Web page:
Former governor and City Comptroller candidate Eliot Spitzer has spent $3.65 million on his own campaign, according to campaign finance disclosures released Saturday.
Spitzer, who launched a comeback bid July 7 more than five years after resigning amid a prostitution scandal, spent $2.6 million in the last month alone.
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More than $271,000 of Spitzer's cash went toward paying petitioners to get enough signatures to put him on the ballot. In four days, 27,000 signatures were collected.
Financial disclosures show Spitzer has also already spent over $2 million on television ads.
Spitzer's main competition in the Democratic primary, Manhattan Borough President Scott Stringer, raised $308,000 in the same time period, from July 12 to Aug. 5. Stringer still has $4.47 million to spend on the campaign.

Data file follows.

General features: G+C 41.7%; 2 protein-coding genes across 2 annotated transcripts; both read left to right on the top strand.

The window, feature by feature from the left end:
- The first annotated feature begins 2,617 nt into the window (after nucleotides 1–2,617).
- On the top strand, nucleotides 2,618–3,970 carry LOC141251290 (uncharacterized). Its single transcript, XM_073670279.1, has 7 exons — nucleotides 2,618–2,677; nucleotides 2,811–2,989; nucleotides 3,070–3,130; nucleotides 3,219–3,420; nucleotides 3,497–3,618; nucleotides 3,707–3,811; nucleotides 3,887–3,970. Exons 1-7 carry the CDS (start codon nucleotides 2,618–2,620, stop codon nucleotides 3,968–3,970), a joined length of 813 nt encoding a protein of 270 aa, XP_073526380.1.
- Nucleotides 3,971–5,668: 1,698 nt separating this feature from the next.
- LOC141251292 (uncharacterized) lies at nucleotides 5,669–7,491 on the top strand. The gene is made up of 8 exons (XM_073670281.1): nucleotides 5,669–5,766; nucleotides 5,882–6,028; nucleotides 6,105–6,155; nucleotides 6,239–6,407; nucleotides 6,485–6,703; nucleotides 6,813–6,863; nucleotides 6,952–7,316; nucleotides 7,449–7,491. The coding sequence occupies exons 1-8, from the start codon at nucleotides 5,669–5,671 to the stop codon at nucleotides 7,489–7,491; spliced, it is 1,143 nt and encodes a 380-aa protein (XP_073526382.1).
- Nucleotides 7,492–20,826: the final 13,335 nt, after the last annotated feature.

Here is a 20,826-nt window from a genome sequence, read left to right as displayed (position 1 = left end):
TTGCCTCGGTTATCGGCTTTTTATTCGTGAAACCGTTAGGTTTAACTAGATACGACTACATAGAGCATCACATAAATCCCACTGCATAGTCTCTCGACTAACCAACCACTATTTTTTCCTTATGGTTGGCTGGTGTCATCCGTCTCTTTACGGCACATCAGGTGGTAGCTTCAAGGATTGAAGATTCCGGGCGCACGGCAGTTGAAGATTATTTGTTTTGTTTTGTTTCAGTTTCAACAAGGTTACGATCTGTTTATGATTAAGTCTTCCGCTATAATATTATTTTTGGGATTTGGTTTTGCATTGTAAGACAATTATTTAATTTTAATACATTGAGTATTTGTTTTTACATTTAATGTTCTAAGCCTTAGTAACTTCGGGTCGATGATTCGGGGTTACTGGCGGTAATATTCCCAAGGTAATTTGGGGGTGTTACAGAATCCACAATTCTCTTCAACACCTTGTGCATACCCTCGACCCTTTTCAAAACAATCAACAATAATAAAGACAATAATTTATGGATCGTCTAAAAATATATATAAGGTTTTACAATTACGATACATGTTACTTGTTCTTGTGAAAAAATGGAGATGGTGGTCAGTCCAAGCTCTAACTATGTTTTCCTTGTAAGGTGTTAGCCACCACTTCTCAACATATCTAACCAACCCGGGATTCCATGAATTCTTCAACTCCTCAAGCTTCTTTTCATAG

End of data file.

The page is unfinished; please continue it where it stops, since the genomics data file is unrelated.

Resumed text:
While Stringer is participating in the Campaign Finance Board's fund-matching program, Spitzer is not. His campaign spokesman said Spitzer "needed to" run an independent campaign.
"Unlike Mr. Stringer, Eliot is not a career politician with the power and money of the political and financial establishment propping up his campaign," Hari Sevugan said in a statement.
Stringer's spokeswoman said Spitzer spent more money per day getting his name on than what the average voter makes in a year. (The average annual salary for New Yorkers is between $40,000 and $128,000, depending on the borough. Divided evenly over 27 days, Spitzer spent some $91,000 per day.)
"The old Eliot supported eradicating big money from politics, but quickly abandoned these principles when they were no longer convenient for him," Stringer spokeswoman Audrey Gelman said in statement.
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